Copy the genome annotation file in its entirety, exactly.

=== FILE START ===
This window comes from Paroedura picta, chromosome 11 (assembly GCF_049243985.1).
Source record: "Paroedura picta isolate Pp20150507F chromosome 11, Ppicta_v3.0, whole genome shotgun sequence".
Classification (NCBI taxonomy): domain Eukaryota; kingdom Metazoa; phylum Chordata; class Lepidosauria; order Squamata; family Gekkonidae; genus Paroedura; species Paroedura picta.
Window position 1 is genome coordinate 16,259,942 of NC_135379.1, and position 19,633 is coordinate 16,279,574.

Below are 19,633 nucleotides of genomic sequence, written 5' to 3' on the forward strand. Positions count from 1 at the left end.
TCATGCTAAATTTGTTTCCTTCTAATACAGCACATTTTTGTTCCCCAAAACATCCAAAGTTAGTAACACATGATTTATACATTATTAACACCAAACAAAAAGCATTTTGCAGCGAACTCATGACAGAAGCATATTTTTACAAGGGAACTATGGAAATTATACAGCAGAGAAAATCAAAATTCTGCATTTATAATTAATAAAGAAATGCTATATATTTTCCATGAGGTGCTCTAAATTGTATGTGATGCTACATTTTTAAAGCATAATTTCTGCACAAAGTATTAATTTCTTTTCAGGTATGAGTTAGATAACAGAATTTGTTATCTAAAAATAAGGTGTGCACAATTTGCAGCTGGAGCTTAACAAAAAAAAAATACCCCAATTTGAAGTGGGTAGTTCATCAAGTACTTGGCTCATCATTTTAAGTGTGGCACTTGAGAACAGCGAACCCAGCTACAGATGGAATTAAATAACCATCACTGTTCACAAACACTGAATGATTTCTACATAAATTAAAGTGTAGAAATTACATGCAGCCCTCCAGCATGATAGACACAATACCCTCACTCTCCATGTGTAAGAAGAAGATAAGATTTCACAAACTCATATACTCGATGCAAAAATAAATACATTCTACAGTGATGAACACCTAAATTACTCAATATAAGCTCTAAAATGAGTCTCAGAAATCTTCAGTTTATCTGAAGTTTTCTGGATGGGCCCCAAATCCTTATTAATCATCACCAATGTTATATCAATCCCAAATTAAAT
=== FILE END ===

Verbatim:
This window comes from Paroedura picta, chromosome 11 (assembly GCF_049243985.1).
Source record: "Paroedura picta isolate Pp20150507F chromosome 11, Ppicta_v3.0, whole genome shotgun sequence".
Classification (NCBI taxonomy): domain Eukaryota; kingdom Metazoa; phylum Chordata; class Lepidosauria; order Squamata; family Gekkonidae; genus Paroedura; species Paroedura picta.
Window position 1 is genome coordinate 16,259,942 of NC_135379.1, and position 19,633 is coordinate 16,279,574.

Below are 19,633 nucleotides of genomic sequence, written 5' to 3' on the forward strand. Positions count from 1 at the left end.
TCATGCTAAATTTGTTTCCTTCTAATACAGCACATTTTTGTTCCCCAAAACATCCAAAGTTAGTAACACATGATTTATACATTATTAACACCAAACAAAAAGCATTTTGCAGCGAACTCATGACAGAAGCATATTTTTACAAGGGAACTATGGAAATTATACAGCAGAGAAAATCAAAATTCTGCATTTATAATTAATAAAGAAATGCTATATATTTTCCATGAGGTGCTCTAAATTGTATGTGATGCTACATTTTTAAAGCATAATTTCTGCACAAAGTATTAATTTCTTTTCAGGTATGAGTTAGATAACAGAATTTGTTATCTAAAAATAAGGTGTGCACAATTTGCAGCTGGAGCTTAACAAAAAAAAAATACCCCAATTTGAAGTGGGTAGTTCATCAAGTACTTGGCTCATCATTTTAAGTGTGGCACTTGAGAACAGCGAACCCAGCTACAGATGGAATTAAATAACCATCACTGTTCACAAACACTGAATGATTTCTACATAAATTAAAGTGTAGAAATTACATGCAGCCCTCCAGCATGATAGACACAATACCCTCACTCTCCATGTGTAAGAAGAAGATAAGATTTCACAAACTCATATACTCGATGCAAAAATAAATACATTCTACAGTGATGAACACCTAAATTACTCAATATAAGCTCTAAAATGAGTCTCAGAAATCTTCAGTTTATCTGAAGTTTTCTGGATGGGCCCCAAATCCTTATTAATCATCACCAATGTTATATCAATCCCAAATTAAAT